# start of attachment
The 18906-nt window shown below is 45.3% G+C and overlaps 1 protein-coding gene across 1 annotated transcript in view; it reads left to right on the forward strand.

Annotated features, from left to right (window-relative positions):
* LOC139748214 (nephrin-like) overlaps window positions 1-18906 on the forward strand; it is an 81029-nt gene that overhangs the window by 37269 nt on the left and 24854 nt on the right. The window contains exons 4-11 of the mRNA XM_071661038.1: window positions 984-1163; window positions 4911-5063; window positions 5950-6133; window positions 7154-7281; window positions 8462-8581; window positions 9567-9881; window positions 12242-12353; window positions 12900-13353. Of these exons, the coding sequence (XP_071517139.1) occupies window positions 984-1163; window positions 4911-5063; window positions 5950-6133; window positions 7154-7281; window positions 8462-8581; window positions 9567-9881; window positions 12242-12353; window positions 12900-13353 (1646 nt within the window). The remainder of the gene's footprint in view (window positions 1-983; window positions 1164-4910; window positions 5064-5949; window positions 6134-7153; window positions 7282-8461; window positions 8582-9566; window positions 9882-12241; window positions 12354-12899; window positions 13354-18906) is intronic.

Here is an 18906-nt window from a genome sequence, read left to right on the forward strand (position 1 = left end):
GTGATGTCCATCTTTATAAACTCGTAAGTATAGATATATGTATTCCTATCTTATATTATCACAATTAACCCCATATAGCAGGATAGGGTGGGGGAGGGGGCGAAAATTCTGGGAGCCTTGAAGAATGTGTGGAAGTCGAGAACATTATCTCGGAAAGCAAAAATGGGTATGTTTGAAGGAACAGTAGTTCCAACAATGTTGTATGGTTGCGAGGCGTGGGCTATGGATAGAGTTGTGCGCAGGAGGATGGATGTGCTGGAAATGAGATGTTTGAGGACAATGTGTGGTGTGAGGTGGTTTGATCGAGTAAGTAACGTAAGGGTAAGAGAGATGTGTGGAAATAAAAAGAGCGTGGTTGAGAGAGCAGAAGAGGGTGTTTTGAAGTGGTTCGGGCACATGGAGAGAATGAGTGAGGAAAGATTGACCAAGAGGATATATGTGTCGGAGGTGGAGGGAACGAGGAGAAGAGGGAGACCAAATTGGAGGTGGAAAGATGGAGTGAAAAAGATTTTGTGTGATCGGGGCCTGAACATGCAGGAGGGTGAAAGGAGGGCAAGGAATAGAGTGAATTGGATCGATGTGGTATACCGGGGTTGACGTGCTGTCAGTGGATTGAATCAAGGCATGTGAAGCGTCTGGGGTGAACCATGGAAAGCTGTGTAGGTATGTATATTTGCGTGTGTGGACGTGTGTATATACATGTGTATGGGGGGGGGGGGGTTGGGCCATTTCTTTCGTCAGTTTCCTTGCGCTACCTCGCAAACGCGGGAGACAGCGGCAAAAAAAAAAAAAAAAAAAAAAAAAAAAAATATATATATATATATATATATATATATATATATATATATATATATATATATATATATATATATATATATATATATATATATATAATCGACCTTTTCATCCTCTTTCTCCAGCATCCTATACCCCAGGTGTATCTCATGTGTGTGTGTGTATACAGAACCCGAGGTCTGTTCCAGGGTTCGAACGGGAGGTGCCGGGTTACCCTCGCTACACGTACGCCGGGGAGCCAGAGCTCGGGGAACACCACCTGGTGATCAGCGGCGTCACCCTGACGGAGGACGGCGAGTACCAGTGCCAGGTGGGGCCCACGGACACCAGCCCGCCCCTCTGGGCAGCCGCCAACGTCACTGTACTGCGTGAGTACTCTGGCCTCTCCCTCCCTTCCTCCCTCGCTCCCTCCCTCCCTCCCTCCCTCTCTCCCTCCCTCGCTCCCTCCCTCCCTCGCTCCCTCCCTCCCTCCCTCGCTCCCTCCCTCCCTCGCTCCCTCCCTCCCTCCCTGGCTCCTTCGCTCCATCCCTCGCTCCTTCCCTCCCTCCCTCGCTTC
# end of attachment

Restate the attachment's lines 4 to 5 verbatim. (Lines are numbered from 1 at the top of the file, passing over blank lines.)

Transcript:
Here is an 18906-nt window from a genome sequence, read left to right on the forward strand (position 1 = left end):
GTGATGTCCATCTTTATAAACTCGTAAGTATAGATATATGTATTCCTATCTTATATTATCACAATTAACCCCATATAGCAGGATAGGGTGGGGGAGGGGGCGAAAATTCTGGGAGCCTTGAAGAATGTGTGGAAGTCGAGAACATTATCTCGGAAAGCAAAAATGGGTATGTTTGAAGGAACAGTAGTTCCAACAATGTTGTATGGTTGCGAGGCGTGGGCTATGGATAGAGTTGTGCGCAGGAGGATGGATGTGCTGGAAATGAGATGTTTGAGGACAATGTGTGGTGTGAGGTGGTTTGATCGAGTAAGTAACGTAAGGGTAAGAGAGATGTGTGGAAATAAAAAGAGCGTGGTTGAGAGAGCAGAAGAGGGTGTTTTGAAGTGGTTCGGGCACATGGAGAGAATGAGTGAGGAAAGATTGACCAAGAGGATATATGTGTCGGAGGTGGAGGGAACGAGGAGAAGAGGGAGACCAAATTGGAGGTGGAAAGATGGAGTGAAAAAGATTTTGTGTGATCGGGGCCTGAACATGCAGGAGGGTGAAAGGAGGGCAAGGAATAGAGTGAATTGGATCGATGTGGTATACCGGGGTTGACGTGCTGTCAGTGGATTGAATCAAGGCATGTGAAGCGTCTGGGGTGAACCATGGAAAGCTGTGTAGGTATGTATATTTGCGTGTGTGGACGTGTGTATATACATGTGTATGGGGGGGGGGGGGTTGGGCCATTTCTTTCGTCAGTTTCCTTGCGCTACCTCGCAAACGCGGGAGACAGCGGCAAAAAAAAAAAAAAAAAAAAAAAAAAAAAATATATATATATATATATATATATATATATATATATATATATATATATATATATATATATATATATATATATATATATATATATAATCGACCTTTTCATCCTCTTTCTCCAGCATCCTATACCCCAGGTGTATCTCATGTGTGTGTGTGTATACAGAACCCGAGGTCTGTTCCAGGGTTCGAACGGGAGGTGCCGGGTTACCCTCGCTACACGTACGCCGGGGAGCCAGAGCTCGGGGAACACCACCTGGTGATCAGCGGCGTCACCCTGACGGAGGACGGCGAGTACCAGTGCCAGGTGGGGCCCACGGACACCAGCCCGCCCCTCTGGGCAGCCGCCAACGTCACTGTACTGCGTGAGTACTCTGGCCTCTCCCTCCCTTCCTCCCTCGCTCCCTCCCTCCCTCCCTCCCTCTCTCCCTCCCTCGCTCCCTCCCTCCCTCGCTCCCTCCCTCCCTCCCTCGCTCCCTCCCTCCCTCGCTCCCTCCCTCCCTCCCTGGCTCCTTCGCTCCATCCCTCGCTCCTTCCCTCCCTCCCTCGCTTC